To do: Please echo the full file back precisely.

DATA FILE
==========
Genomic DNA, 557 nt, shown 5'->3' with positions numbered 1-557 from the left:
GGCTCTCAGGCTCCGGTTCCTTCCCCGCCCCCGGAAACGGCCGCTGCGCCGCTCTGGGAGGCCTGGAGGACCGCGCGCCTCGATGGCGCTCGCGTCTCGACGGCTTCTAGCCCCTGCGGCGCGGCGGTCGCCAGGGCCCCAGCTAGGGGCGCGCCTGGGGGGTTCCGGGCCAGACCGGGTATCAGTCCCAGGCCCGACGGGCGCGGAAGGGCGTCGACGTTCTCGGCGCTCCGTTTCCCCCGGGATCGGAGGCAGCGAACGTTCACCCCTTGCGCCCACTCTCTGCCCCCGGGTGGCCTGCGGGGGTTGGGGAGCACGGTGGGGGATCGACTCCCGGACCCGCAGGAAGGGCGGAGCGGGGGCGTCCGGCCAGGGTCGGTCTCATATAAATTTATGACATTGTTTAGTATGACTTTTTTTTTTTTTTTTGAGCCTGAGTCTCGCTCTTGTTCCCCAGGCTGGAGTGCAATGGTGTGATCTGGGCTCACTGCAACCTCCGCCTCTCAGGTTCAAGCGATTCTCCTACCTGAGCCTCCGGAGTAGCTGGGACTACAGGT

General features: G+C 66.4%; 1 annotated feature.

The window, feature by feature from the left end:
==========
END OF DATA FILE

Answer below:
Genomic DNA, 557 nt, shown 5'->3' with positions numbered 1-557 from the left:
GGCTCTCAGGCTCCGGTTCCTTCCCCGCCCCCGGAAACGGCCGCTGCGCCGCTCTGGGAGGCCTGGAGGACCGCGCGCCTCGATGGCGCTCGCGTCTCGACGGCTTCTAGCCCCTGCGGCGCGGCGGTCGCCAGGGCCCCAGCTAGGGGCGCGCCTGGGGGGTTCCGGGCCAGACCGGGTATCAGTCCCAGGCCCGACGGGCGCGGAAGGGCGTCGACGTTCTCGGCGCTCCGTTTCCCCCGGGATCGGAGGCAGCGAACGTTCACCCCTTGCGCCCACTCTCTGCCCCCGGGTGGCCTGCGGGGGTTGGGGAGCACGGTGGGGGATCGACTCCCGGACCCGCAGGAAGGGCGGAGCGGGGGCGTCCGGCCAGGGTCGGTCTCATATAAATTTATGACATTGTTTAGTATGACTTTTTTTTTTTTTTTTGAGCCTGAGTCTCGCTCTTGTTCCCCAGGCTGGAGTGCAATGGTGTGATCTGGGCTCACTGCAACCTCCGCCTCTCAGGTTCAAGCGATTCTCCTACCTGAGCCTCCGGAGTAGCTGGGACTACAGGT

General features: G+C 66.4%; 1 annotated feature.

The window, feature by feature from the left end: